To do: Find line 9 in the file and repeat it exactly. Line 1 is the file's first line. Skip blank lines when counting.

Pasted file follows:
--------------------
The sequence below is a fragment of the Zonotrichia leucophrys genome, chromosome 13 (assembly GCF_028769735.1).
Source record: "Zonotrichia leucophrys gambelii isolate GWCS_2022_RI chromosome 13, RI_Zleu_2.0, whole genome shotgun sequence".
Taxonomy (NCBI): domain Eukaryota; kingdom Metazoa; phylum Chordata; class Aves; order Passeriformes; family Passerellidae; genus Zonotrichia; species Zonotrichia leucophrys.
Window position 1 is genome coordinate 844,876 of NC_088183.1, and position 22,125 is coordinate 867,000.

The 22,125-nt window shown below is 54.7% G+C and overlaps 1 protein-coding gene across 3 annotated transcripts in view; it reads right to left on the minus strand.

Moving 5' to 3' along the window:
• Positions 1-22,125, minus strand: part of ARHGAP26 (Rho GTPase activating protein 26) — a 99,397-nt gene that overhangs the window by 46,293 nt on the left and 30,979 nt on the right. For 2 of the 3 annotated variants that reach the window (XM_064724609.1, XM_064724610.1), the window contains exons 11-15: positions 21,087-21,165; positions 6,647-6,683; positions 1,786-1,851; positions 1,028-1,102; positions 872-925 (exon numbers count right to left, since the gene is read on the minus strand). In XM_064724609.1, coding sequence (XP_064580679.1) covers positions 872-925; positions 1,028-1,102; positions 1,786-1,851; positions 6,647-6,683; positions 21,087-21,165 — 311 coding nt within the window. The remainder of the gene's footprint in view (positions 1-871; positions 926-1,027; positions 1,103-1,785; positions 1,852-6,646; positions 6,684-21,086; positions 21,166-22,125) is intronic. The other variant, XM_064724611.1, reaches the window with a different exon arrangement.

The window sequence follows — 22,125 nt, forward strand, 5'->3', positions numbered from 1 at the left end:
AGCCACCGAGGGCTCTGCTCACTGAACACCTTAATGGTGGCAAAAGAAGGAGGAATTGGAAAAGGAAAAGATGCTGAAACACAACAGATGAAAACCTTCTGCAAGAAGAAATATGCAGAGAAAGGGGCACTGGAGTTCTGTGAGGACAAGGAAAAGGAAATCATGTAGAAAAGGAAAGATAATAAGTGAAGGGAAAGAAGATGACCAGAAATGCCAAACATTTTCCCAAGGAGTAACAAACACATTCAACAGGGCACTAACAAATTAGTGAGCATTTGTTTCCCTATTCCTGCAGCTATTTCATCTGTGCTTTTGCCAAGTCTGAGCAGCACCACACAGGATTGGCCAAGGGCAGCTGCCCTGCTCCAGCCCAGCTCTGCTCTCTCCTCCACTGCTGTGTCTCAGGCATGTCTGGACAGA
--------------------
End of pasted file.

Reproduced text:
AGCCACCGAGGGCTCTGCTCACTGAACACCTTAATGGTGGCAAAAGAAGGAGGAATTGGAAAAGGAAAAGATGCTGAAACACAACAGATGAAAACCTTCTGCAAGAAGAAATATGCAGAGAAAGGGGCACTGGAGTTCTGTGAGGACAAGGAAAAGGAAATCATGTAGAAAAGGAAAGATAATAAGTGAAGGGAAAGAAGATGACCAGAAATGCCAAACATTTTCCCAAGGAGTAACAAACACATTCAACAGGGCACTAACAAATTAGTGAGCATTTGTTTCCCTATTCCTGCAGCTATTTCATCTGTGCTTTTGCCAAGTCTGAGCAGCACCACACAGGATTGGCCAAGGGCAGCTGCCCTGCTCCAGCCCAGCTCTGCTCTCTCCTCCACTGCTGTGTCTCAGGCATGTCTGGACAGA